In the summer of 1998 Kraftwerk landed on the Motor City. This was only the second time they would perform in Detroit in their entire 30+ year career. The first time was 12 years prior. Needless to say, the tickets were expensive and they sold out in 2 days.
Detroit has always been deeply involved with Electronic Music. I can still remember hearing Kraftwerk put into the mix by local radio legends, The Electrifying Mojo and The Wizard. Both mixed Electro with Hip Hop and Soul late nights on urban radio stations in the early 80s. The Kraftwerk song, “Numbers” was popular in dance halls and frequently featured on Detroit’s local TV dance programs like Contempo and The New Dance Show.
Kraftwerk has a special place in the hearts of Detroiters. For this reason, they could have played any venue in town, even the largest stadiums and still packed the house.
They chose to play The State Theater on Woodward Avenue. The State is a medium-sized historic venue and offers only general admission.
Upon arriving I was astonished by the diversity. Like myself, I sensed that the rest of the concert goers viewed this as a “once in a lifetime” event. There was no visible majority. Indeed a full cross-section of classes, cultures, ethnicity, vocation and fans of any given music genre. I have never in my life witnessed anything like the turnout for Kraftwerk.
Detroit is a segregated metropolitan zone with sectarian undertones. Kraftwerk should be commended greatly for successfully reaching out to and uniting a total cross-section of our region. No other band to my knowledge has ever been able to speak to the masses in this way.
While I was there I saw goths, punks, rockers, rastas, G’s, ravers, nerds, dorks, GQ’s, hippies, preps, proletariat and bourgeoisie. People were dressed to display various ethnicities and every imaginable music and art genre. I even saw a 50-something wearing a yarmulke talking to his pre-teen grandson about the band. Outside I talked to some folks who drove all the way from Quebec City. Everyone was excited to be there together to see Kraftwerk.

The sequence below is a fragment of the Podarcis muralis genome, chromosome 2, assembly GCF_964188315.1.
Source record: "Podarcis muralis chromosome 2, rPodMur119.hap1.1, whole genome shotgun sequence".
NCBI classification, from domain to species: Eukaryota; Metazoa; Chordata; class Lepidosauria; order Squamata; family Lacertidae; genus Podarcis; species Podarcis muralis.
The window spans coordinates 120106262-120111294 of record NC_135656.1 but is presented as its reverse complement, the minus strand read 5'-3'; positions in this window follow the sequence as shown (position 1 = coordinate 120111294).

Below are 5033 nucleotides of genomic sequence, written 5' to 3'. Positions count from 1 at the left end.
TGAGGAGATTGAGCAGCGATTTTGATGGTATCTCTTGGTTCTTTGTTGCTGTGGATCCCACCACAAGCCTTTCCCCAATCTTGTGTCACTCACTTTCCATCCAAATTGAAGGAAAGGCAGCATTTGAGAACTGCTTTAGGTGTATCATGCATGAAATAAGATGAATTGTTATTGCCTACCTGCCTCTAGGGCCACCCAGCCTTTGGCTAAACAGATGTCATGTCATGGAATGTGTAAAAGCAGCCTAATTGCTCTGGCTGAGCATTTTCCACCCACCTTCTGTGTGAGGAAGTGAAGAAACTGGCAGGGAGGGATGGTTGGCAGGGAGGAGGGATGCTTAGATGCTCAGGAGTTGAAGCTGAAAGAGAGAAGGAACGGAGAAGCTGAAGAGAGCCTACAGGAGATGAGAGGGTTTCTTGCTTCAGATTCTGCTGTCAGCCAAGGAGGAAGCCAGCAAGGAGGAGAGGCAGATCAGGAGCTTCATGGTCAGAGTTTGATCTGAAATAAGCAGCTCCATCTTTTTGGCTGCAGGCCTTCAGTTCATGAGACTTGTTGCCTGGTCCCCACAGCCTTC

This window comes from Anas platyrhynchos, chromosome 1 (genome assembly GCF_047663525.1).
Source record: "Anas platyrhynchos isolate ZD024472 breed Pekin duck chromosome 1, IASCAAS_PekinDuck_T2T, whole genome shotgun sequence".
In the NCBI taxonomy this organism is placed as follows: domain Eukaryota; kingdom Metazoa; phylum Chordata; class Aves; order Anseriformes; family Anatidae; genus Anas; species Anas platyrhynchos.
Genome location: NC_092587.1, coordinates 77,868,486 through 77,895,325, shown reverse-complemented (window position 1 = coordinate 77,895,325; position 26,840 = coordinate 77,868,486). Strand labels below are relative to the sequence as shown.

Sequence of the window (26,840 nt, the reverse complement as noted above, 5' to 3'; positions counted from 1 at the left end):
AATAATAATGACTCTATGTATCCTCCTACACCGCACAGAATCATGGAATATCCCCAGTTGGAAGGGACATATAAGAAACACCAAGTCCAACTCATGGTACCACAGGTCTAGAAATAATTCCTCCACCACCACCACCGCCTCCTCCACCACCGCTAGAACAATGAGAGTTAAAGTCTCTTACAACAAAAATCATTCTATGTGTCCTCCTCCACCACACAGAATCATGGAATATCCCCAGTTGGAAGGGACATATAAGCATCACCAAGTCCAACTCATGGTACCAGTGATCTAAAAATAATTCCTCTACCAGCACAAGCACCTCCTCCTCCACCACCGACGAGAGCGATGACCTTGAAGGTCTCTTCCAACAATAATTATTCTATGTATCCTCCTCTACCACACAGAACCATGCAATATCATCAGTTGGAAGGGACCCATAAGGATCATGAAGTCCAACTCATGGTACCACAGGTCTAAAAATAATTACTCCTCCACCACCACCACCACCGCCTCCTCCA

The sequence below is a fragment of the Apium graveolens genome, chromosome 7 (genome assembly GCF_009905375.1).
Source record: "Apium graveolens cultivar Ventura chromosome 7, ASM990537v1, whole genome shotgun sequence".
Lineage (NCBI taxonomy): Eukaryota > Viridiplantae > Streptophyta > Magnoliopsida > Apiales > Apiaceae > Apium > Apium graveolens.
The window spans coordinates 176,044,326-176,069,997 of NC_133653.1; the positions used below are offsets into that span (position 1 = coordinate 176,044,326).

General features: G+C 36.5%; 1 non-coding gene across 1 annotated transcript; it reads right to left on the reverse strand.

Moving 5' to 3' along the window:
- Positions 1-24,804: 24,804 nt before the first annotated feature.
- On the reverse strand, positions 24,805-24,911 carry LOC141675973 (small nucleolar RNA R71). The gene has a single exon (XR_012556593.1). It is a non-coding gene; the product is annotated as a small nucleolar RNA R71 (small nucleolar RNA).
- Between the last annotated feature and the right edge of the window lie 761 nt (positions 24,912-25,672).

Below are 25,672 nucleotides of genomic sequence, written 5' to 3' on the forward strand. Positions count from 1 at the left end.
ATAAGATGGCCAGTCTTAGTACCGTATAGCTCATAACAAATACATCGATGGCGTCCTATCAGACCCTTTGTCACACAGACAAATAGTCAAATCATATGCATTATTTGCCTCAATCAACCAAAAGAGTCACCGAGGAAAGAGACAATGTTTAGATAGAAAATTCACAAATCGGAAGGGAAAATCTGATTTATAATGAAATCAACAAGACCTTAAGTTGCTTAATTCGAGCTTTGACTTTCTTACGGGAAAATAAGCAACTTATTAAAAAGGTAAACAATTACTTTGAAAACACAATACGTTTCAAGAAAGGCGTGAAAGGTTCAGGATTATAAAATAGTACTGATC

Kraftwerk had created a “Rainbow Gathering”. It was beautiful. It was good for our community.
The curtains rose to reveal what looked like the bridge of the Starship Enterprise. The endless audio gear fitted nicely in crafted racks that reached to the ceiling. Just above each of four band members hung a video monitor which displayed often intentionally low resolution graphics.
There were keyboards behind their laptop screens each on a sleek stand. They seemed to be tweaking knobs and pushing buttons all night. It was obvious that they were not just staging an act to a prerecorded tape. Their showmanship did not come from any of the usual band posturing but from a calm demeanor with subtle facial expressions. The sound was all-encompassing similar to a IMAX or THX movie theater.
No one danced. It was more like watching fireworks. Everyone stood at full attention with jaws dropped in total amazement. The subtlest cue from the band was met by cheers. When the first text message “Computer World” flashed across the monitors, the crowd just exploded.
The strongest performance was “Trans Europe Express”. It also happens to be one of the most sampled songs of all time. The song was performed in a version I had never heard. The visuals included old black and white railroad films that were hypnotic to watch.
Then the curtain fell, but the show was not over. Shortly they rose again to reveal the Kraftwerk robots. The song played but the band was not in sight. We were treated to a light show robot ballet. The mechanical robots did not do anything spectacular but the effect was perfect. They moved from side to side as their hydraulic arms flapped up and down. The hyper lighting effects were magic. Each robot featured a wax model of each band member’s head. It was a bit comical. Will the robots replace the band someday?
Then they went off stage again but the crowd refused to accept that the show was over. By the end of the night, Detroit managed to get the almighty Kraftwerk to perform a total of four encores! The show ended and everyone was excited. I hope to see them again some day.
[ review by Alex Velocity ]